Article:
The Tennessee House of Representatives passed a bill on Thursday that would ban abortion after a fetal heartbeat is detected, mimicking laws in other states that have been struck down by the courts and drawing the criticism of both advocates and opponents of abortion rights.
The measure, House Bill 77, would tightly restrict the window of time within which a woman could seek an abortion, because a fetal heartbeat can be detected as early as six weeks into a pregnancy. That is before many women even realize they are pregnant.
The bill, which is part of a category of anti-abortion measures called “heartbeat bills,” will now be referred to the State Senate, where abortion rights groups have said they hope to derail it. If it were to be passed by the Senate and signed into law, it would become one of the most restrictive abortion laws in the country.
A broad range of groups has come out against the measure this week, including the American Civil Liberties Union and Planned Parenthood of Tennessee and North Mississippi, which said they planned to challenge the measure in court, and the anti-abortion group Tennessee Right to Life, which said it feared a court challenge might succeed.
Aimee Lewis, a spokeswoman for Planned Parenthood of Tennessee and North Mississippi, said her organization would sue if the bill were signed into law because it effectively negated Roe v. Wade, the 1973 Supreme Court decision that ruled the constitutional right to privacy includes women’s ability to have access to abortion services.
“Most women who are pregnant at six weeks don’t even know they’re pregnant yet, so this takes away any chance they have to make their own medical decisions,” she said. “This law is unconstitutional and it is a waste of taxpayer dollars because the only thing it will actually result in is litigation.”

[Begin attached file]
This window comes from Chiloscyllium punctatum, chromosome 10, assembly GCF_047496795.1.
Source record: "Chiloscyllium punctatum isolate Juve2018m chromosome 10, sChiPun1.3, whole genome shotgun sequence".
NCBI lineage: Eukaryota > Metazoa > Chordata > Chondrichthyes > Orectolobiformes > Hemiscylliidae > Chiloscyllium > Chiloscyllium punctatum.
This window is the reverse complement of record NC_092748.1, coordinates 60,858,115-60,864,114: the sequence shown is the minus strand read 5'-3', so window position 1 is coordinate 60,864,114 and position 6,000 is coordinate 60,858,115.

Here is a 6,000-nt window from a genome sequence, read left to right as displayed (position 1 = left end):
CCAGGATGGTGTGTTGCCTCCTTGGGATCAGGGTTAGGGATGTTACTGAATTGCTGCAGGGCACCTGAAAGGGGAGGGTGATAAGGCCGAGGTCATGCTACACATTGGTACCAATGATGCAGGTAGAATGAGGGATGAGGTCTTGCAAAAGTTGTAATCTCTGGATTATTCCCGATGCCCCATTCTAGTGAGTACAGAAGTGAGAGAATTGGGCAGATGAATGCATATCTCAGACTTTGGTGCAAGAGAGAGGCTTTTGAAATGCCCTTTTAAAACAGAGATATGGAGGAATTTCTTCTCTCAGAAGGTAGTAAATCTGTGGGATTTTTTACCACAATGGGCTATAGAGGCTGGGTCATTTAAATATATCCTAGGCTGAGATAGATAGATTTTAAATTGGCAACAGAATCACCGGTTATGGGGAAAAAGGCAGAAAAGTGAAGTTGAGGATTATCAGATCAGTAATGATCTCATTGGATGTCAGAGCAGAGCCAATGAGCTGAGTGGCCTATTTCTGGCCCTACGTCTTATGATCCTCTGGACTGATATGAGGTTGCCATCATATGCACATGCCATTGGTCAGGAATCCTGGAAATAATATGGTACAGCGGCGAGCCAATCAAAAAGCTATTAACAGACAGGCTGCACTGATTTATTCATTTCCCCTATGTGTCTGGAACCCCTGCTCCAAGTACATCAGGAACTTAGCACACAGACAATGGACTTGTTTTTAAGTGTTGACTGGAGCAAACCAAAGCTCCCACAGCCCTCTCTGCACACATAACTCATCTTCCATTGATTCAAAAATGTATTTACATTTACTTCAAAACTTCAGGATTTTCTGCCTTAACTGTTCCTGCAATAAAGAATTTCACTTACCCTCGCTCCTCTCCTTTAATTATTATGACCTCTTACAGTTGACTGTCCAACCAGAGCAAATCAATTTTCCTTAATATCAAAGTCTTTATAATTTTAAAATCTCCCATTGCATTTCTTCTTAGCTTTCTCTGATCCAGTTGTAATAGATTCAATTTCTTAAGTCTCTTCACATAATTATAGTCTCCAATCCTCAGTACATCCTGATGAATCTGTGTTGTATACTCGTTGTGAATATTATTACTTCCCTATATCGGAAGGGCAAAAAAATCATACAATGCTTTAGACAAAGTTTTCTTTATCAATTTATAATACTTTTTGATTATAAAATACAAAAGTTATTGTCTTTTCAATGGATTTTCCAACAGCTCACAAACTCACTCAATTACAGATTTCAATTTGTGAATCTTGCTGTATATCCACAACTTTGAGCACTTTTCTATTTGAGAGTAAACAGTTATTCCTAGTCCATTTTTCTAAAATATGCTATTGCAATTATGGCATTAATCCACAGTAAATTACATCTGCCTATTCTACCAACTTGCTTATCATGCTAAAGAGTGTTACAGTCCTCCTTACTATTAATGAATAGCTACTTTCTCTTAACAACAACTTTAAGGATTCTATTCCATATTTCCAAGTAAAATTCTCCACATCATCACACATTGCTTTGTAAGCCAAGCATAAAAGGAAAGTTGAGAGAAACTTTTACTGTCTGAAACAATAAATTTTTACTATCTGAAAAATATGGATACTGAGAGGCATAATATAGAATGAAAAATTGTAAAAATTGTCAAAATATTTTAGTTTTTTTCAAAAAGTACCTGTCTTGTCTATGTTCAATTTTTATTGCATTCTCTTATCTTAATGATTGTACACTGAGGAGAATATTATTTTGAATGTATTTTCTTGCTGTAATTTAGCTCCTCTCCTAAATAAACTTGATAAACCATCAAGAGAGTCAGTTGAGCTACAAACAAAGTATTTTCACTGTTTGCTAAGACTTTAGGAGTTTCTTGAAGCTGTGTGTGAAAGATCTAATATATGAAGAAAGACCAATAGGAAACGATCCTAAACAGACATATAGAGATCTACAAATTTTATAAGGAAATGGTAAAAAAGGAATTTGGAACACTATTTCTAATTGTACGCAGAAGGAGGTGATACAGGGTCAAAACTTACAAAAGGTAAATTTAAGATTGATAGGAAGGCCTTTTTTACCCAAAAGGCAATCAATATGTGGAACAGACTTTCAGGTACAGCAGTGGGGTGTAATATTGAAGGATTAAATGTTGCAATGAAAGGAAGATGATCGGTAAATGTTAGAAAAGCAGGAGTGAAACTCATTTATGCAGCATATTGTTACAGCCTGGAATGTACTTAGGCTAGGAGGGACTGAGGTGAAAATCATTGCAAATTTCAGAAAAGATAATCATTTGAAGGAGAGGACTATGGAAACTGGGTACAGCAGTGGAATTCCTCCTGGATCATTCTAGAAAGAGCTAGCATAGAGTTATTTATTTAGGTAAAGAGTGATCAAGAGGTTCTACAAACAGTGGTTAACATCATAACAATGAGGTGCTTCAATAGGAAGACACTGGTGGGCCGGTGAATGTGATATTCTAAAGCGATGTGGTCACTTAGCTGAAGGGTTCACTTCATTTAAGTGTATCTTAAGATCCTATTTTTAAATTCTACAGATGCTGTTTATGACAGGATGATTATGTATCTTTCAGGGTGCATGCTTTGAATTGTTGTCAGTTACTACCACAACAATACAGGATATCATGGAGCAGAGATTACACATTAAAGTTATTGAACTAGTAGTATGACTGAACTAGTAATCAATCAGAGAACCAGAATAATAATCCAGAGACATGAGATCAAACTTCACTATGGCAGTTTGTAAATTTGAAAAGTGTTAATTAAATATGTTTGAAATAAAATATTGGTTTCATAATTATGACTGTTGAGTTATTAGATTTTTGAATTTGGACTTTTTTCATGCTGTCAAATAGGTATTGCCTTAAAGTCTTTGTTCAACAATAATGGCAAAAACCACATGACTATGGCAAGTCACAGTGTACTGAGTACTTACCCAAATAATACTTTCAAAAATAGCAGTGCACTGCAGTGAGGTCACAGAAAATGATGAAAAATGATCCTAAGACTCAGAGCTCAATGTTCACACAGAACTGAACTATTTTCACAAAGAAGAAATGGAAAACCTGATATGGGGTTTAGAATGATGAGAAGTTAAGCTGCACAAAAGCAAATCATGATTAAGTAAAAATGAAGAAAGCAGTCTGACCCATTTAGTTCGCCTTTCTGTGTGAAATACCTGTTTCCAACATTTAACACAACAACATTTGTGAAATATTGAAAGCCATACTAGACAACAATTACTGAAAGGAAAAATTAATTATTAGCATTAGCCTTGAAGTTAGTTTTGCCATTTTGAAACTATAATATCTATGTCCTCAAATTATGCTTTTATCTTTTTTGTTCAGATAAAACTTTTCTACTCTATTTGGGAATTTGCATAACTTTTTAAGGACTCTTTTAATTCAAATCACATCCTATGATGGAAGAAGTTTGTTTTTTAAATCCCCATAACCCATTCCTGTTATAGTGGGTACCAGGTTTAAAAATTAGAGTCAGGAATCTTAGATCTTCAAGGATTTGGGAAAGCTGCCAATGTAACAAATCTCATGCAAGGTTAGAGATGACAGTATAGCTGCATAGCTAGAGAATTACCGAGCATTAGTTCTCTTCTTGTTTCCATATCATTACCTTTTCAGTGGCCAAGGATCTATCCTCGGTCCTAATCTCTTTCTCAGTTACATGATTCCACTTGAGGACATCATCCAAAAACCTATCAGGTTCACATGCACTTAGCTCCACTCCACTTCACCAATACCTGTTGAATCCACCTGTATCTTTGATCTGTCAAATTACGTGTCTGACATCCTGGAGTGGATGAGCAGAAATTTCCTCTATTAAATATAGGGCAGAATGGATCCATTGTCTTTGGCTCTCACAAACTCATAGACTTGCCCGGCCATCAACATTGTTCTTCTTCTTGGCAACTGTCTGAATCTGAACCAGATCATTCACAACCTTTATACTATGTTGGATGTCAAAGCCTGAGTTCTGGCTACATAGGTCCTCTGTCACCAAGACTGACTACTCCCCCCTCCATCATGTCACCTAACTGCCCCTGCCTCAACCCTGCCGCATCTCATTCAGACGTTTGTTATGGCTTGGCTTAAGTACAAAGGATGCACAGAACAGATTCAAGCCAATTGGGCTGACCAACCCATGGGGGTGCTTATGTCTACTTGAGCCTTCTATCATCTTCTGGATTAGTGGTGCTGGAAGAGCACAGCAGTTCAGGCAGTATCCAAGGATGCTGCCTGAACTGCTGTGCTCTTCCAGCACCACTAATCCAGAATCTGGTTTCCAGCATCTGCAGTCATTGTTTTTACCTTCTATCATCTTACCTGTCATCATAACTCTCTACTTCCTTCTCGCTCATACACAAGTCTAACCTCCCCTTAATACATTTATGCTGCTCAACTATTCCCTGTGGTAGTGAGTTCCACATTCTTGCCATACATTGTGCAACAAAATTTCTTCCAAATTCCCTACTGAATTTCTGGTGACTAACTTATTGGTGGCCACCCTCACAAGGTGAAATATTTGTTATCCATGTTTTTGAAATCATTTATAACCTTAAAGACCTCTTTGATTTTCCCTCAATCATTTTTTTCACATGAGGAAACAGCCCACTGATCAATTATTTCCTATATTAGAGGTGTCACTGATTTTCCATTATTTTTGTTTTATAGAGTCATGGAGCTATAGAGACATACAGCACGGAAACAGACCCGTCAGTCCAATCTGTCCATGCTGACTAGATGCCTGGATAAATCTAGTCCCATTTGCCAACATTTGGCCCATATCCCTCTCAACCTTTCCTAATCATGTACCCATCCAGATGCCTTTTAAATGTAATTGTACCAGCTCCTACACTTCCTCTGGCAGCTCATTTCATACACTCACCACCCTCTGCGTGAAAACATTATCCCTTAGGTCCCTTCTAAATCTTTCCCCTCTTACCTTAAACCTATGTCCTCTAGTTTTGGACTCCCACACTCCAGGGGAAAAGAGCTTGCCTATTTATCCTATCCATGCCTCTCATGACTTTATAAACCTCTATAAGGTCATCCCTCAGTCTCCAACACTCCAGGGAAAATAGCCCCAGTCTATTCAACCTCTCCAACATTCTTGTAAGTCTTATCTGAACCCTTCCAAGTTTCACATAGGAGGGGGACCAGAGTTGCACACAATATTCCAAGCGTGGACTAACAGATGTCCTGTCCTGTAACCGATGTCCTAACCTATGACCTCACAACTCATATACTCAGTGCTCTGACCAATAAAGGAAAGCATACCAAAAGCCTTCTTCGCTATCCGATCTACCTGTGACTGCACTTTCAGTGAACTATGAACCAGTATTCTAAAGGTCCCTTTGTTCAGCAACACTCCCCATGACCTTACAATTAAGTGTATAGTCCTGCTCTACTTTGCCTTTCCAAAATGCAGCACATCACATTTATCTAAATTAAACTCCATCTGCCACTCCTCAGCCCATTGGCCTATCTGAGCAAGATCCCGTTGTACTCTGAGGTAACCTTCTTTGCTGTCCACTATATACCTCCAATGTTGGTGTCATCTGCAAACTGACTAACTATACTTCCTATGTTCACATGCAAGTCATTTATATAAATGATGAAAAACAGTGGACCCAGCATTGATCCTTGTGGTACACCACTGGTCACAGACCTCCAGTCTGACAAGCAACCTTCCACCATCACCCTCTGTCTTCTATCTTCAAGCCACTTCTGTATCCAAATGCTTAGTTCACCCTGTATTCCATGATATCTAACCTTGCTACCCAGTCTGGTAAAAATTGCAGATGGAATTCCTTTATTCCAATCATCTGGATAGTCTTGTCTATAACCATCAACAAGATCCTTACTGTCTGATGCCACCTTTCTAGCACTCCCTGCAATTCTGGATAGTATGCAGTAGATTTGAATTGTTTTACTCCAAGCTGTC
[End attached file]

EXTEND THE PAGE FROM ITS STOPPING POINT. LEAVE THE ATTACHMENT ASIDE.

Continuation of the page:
The A.C.L.U. of Tennessee also announced its intention to initiate a court battle. Hedy Weinberg, the group’s executive director, said in a statement that the vote on Thursday had brought the state “one step closer to a lawsuit.”
“With our partners, we are working to stop this bill in the Senate,” she said. “However, should it be signed into law, the A.C.L.U. of Tennessee and our client are prepared to file a lawsuit immediately.”
Representatives for Tennessee Right to Life did not respond to requests for comment on Thursday, but in a statement earlier this week, the group said it suspected a lawsuit would succeed because similar legislation had been struck down as unconstitutional in other states, including North Dakota, Arkansas and Iowa.
The group said it feared that, if the measure were to become law, it would undermine existing anti-abortion measures because its text “makes no provision for the protection of viable unborn children during the period in which the heartbeat ban is tied up in court.”
State Representative Micah Van Huss, the Republican who sponsored the measure, addressed the concerns of anti-abortion activists from the House floor on Thursday, The Tennessean reported.
“Colleagues, we cannot continue to allow the slaughter of the unborn while we hope for better circumstances,” he said, according to the paper.
Mr. Van Huss did not respond to requests for comment on Thursday.
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